So far we were able to perform some proof of principle experiments in life sciences (Fluorescence and calcium imaging, opto and thermo genetics essays) and to perform diagnostics of the following parasites: Loa loa, Brugia Malayi, Wuchereria bankrofti, Schistosoma eggs, Mansonella perstans

    The setup is quite simple:

    A raspberry pi 2 (or 3) (running Raspian) + picamera with mounted lens (M12 standard) + some python3 code (for custom GUI + saving of data) do most of the lifting and an Arduino + custom PCB + electronic bits take care of timing, light stimulation, heating, temperature sensing and any other physical interaction necessary.

    For more details, please check: https://openlabwaredotnet.files.wordpress.com/2015/11/main-v4.pdf

    Reply
  10. Tomi Engdahl says:

    MAKE: PROJECTS
    Take Photos Through These Raspberry Pi Powered Binoculars
    http://makezine.com/projects/take-photos-through-raspberry-pi-powered-binoculars/

    Reply
  11. Tomi Engdahl says:

    Web Accessible Security Camera using Raspberry Pi
    https://www.hackster.io/nhuberfeely/web-accessible-security-camera-using-raspberry-pi-eb30ff

    Monitor your home or any other asset remotely using only the Pi 3 and camera (supports motion detection).

    With the Raspberry Pi 3 B and the official Raspberry Pi camera, setting up a security system is surprisingly easy. A useful utility enables one to immediately get a web enabled system up and running. The project can be found at http://elinux.org/RPi-Cam-Web-Interface.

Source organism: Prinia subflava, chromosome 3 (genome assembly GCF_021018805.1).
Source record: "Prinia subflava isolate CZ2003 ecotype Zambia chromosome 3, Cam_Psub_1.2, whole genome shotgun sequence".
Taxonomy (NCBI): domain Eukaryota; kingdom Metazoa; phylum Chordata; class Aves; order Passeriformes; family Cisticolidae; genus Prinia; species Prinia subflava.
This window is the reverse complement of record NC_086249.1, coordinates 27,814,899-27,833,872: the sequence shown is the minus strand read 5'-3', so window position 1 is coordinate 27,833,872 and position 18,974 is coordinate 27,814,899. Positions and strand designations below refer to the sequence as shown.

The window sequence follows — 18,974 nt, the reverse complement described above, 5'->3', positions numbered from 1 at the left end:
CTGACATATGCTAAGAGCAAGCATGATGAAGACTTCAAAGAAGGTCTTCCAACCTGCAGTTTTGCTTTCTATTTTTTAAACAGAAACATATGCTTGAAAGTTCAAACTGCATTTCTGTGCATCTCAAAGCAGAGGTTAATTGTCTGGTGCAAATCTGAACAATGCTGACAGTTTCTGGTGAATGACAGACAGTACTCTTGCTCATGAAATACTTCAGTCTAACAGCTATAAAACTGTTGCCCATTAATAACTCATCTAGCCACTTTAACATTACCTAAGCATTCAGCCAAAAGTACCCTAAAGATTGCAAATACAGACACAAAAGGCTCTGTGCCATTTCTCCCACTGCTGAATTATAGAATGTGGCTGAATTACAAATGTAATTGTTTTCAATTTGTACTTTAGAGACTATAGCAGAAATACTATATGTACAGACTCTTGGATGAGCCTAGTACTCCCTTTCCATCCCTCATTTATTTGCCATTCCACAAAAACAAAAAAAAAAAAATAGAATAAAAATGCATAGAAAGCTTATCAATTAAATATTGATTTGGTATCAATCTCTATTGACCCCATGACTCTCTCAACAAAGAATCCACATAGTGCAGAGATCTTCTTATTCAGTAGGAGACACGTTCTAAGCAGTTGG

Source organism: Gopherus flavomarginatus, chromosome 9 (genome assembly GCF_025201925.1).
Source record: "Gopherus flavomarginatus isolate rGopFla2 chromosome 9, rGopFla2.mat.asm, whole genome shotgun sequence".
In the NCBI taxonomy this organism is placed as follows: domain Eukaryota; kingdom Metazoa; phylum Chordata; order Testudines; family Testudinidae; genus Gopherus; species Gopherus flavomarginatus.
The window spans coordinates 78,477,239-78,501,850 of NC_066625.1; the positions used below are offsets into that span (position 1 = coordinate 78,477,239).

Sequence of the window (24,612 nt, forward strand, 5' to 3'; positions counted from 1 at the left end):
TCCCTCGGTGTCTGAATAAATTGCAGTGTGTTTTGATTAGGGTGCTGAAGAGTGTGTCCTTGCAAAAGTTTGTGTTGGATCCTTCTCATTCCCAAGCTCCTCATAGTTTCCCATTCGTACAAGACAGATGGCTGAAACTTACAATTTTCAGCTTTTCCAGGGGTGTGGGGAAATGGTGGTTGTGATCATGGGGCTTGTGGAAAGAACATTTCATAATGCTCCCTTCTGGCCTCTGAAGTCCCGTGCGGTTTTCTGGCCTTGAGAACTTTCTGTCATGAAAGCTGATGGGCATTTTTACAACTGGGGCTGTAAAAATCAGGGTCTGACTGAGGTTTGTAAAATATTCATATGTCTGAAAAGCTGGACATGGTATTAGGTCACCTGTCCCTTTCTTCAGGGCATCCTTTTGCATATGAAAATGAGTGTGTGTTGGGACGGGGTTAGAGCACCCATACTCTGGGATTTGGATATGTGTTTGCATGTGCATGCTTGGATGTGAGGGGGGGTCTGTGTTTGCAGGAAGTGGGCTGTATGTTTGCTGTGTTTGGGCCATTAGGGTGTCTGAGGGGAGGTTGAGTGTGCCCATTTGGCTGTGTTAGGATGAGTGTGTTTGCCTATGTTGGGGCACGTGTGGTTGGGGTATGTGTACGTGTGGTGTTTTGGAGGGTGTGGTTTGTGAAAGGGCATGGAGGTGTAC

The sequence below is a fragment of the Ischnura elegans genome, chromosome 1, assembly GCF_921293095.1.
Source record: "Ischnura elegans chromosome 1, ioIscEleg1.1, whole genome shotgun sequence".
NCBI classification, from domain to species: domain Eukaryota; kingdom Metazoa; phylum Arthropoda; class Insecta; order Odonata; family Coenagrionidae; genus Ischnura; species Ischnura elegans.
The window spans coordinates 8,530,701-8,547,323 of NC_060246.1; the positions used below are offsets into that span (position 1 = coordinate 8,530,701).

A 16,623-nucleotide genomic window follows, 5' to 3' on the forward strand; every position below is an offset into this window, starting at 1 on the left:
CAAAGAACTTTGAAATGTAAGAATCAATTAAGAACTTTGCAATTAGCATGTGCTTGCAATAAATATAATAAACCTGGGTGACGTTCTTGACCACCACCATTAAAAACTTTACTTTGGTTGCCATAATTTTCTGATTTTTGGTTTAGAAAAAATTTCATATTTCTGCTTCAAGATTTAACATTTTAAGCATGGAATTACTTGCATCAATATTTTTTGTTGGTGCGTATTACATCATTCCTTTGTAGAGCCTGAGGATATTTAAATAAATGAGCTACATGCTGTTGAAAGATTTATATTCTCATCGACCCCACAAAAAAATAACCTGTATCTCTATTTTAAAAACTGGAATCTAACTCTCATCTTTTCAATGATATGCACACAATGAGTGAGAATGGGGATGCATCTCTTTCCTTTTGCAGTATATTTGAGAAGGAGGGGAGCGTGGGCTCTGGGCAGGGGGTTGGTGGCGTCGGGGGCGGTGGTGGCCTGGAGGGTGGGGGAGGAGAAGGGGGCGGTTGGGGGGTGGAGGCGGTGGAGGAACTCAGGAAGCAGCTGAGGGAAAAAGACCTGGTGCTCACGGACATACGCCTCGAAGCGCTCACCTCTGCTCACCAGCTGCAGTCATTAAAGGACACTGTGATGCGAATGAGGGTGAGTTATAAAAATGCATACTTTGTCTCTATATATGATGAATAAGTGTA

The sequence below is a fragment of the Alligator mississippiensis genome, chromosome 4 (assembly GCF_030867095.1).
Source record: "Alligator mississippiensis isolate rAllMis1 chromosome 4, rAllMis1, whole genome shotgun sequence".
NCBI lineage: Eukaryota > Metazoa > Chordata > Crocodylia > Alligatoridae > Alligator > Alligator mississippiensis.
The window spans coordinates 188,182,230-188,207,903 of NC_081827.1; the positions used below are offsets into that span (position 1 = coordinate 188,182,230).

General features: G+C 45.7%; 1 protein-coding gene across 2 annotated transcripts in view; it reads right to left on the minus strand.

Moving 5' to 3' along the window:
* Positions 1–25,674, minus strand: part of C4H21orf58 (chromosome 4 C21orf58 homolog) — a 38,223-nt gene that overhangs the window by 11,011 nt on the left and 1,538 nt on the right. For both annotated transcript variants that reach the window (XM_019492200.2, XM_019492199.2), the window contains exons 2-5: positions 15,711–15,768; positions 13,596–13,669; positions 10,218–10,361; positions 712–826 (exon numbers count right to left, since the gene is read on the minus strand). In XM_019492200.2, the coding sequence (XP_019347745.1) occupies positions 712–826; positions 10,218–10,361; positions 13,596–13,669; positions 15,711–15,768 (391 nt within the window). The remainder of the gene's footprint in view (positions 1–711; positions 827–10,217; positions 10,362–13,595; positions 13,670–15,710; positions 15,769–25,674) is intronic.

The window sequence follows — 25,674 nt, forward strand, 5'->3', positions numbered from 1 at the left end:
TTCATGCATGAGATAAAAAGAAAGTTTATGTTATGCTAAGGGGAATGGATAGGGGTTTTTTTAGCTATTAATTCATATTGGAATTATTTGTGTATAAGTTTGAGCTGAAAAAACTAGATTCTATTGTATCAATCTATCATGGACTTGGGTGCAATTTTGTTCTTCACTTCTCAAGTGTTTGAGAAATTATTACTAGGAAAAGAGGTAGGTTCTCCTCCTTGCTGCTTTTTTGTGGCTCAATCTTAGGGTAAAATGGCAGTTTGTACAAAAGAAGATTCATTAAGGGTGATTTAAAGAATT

Reply
  12. Tomi Engdahl says:

    Object Following Control of a Robotic Camera Arm
    Virtual Reality, Kalman Filter, and Inverse Dynamics Control
    https://hackaday.io/project/21757-object-following-control-of-a-robotic-camera-arm

    This is a 5 DOF robotic camera arm that is capable of tracking an object while following a given trajectory. A virtual reality software package is used to generate the trajectory. The system currently exploits “record and play” operation principle. A motion control algorithm is developed and simulated in the MapleSim environment. An improved version is engineered which slides on a rail system while tracking the object. The simulation results are provided in the project logs. Fusion of the different sources of sensor data (gyroscope and accelerometer) is done by a Kalman Filter.

    Reply
  13. Tomi Engdahl says:

    Sneak Thieves Beware: A Pi Watcheth
    http://hackaday.com/2017/07/13/sneak-thieves-beware-a-pi-watcheth/

    Ever have that strange feeling that somebody is breaking into your workshop? Well, Hackaday.io user [Kenny] has whipped up a tutorial on how to scratch that itch by turning a spare Raspberry Pi you may have kicking around into a security camera system that notifies you at a moment’s notice.

    The system works like this: a Raspberry Pi 3 and connected camera module remain vigilant, constantly scanning for motion and recording video. If motion is detected, it immediately snaps and sends a picture to the user’s mobile via PushBullet, then begins recording video. If there is still movement after a few seconds, the process repeats until the area is once again devoid of motion. This also permits a two-way communication with your Pi security system, so you can check in on the live feed whenever you feel the urge.

    setup requires setting up a PushBullet account as well as installing it on your mobile and linking it with an API. For your Pi, you can go ahead with setting up some Python PushBullet libraries, installing FFmpeg, Pi Camera Notifier, and others. Or, install the ready-to-go image

    Build a Camera Alert Application With RaspberryPi
    https://hackaday.io/project/25112-build-a-camera-alert-application-with-raspberrypi

    How to build a simple application that detects motion and sends notification to the your smart phone using raspberry pi and camera Module.

    Reply
  14. Tomi Engdahl says:

    The Perfect Tourist Techno-Cap